Those who are able to live independently sometimes also require some support. The support that a person needs depends on their individual difficulties and can include things like assistance with understanding letters and paying bills, budgeting, making decisions and solving problems.
All people with disabilities have a right to live independently and be included in the community, as outlined in article 19 of the UN CRPD. Some people with autism require 24-hour support with all aspects of daily life, while others are able to live independently.
Regardless of the severity of their condition, all people with autism have the right to live as independently as possible and to be included in the wider community under the United Nations Convention on the Rights of Persons with Disabilities.
Receiving appropriate support is essential to enable people with autism to live independent and/or fulfilling lives, and be included in the community.
By contrast, a lack of support often leads people with autism to live in isolation and/or heavily dependent upon their families. In some parts of Europe, many people with autism are often forced to live in large residential institutions in which they are prevented from going outdoors or even leaving their beds, denied their fundamental rights and neglected and/or abused.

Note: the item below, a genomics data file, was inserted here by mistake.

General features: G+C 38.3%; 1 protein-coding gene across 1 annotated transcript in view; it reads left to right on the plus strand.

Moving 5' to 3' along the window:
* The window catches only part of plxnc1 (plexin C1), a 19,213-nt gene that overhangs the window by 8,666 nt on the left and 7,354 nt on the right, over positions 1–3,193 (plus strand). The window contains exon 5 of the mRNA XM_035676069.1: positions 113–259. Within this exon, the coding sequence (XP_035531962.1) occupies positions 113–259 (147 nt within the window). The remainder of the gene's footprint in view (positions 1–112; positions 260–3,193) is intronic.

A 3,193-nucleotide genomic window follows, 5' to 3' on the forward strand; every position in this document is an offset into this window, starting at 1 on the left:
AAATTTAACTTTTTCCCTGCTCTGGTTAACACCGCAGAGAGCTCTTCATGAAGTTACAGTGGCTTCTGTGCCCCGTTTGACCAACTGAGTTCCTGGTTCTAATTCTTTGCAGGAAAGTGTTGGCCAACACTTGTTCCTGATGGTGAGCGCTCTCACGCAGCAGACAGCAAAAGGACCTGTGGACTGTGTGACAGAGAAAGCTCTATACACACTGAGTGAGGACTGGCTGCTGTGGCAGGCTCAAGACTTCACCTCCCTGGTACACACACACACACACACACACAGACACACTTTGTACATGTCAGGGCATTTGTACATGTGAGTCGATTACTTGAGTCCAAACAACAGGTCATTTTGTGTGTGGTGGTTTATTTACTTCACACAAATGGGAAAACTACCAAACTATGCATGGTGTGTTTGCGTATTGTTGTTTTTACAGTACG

Autism-Europe advocates for deinstitutionalisation, the right to housing and living support appropriate to their individual needs, as well as the right of people with autism to choose their own living circumstances.
Under the United Nations Convention on the Rights of Persons with Disabilities, people with autism have the right to housing and living support that is adapted and appropriate to their needs.